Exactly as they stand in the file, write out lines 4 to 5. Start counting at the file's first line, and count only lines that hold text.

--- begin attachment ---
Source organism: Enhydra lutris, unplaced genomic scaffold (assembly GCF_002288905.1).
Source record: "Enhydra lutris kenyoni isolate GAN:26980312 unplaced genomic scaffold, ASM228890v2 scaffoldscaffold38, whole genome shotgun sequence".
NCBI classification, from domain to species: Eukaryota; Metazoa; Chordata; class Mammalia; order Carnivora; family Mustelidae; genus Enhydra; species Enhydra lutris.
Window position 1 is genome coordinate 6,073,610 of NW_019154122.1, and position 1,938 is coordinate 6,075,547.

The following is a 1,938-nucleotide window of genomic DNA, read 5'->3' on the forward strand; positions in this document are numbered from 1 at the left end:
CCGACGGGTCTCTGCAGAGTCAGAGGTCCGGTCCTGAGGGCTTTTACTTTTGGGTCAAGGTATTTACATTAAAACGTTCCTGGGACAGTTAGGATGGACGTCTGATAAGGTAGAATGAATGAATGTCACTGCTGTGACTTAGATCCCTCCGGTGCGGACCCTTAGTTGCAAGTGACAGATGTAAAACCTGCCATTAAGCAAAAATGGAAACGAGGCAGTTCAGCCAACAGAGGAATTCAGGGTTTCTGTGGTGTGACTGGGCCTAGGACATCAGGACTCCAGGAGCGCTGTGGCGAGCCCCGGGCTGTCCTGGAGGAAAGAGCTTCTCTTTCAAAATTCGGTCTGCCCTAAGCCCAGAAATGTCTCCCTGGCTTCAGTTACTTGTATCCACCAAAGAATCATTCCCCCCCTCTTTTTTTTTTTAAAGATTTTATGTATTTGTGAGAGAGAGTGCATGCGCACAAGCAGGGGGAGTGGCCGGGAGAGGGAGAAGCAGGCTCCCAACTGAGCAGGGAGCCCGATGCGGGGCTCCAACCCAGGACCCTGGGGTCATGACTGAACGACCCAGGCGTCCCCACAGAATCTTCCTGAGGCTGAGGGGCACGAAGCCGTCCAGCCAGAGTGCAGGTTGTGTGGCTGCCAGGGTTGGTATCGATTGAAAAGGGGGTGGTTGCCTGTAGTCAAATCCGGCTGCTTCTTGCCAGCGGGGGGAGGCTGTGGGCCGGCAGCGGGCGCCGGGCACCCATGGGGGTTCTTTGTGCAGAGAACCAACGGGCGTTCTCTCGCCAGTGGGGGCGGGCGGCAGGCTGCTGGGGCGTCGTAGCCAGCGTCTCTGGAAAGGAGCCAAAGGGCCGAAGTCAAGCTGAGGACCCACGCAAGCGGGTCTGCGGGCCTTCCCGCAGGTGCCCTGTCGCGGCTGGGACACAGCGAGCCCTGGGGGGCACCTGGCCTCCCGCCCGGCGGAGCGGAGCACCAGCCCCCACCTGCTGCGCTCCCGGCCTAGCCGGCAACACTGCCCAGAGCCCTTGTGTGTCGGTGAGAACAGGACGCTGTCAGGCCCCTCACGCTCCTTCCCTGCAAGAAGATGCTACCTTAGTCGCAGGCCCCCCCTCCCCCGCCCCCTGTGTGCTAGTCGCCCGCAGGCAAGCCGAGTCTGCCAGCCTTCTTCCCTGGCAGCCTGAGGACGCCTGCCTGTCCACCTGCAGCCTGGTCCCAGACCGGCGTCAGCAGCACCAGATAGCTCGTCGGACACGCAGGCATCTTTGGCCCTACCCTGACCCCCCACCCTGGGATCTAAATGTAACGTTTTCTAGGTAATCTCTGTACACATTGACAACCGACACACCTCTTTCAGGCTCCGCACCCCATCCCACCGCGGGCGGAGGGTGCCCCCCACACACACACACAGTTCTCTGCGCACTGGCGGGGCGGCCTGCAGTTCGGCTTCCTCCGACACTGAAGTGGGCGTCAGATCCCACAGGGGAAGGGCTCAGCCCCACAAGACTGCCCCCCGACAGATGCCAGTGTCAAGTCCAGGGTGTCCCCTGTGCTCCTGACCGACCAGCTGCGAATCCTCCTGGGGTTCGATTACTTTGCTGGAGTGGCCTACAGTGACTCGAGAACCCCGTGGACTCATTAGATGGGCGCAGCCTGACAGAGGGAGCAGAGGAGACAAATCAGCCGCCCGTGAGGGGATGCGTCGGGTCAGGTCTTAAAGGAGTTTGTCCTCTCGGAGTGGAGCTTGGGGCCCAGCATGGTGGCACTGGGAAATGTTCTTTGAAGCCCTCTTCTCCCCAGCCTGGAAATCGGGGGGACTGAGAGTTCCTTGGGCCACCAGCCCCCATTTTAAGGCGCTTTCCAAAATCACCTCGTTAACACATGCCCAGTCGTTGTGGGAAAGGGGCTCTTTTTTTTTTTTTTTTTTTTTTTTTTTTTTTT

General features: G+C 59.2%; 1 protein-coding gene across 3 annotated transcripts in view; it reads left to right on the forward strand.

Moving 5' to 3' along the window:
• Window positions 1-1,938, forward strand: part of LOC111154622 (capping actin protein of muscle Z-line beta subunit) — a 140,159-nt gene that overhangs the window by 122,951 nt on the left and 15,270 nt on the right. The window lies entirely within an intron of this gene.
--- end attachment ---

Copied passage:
Window position 1 is genome coordinate 6,073,610 of NW_019154122.1, and position 1,938 is coordinate 6,075,547.

The following is a 1,938-nucleotide window of genomic DNA, read 5'->3' on the forward strand; positions in this document are numbered from 1 at the left end: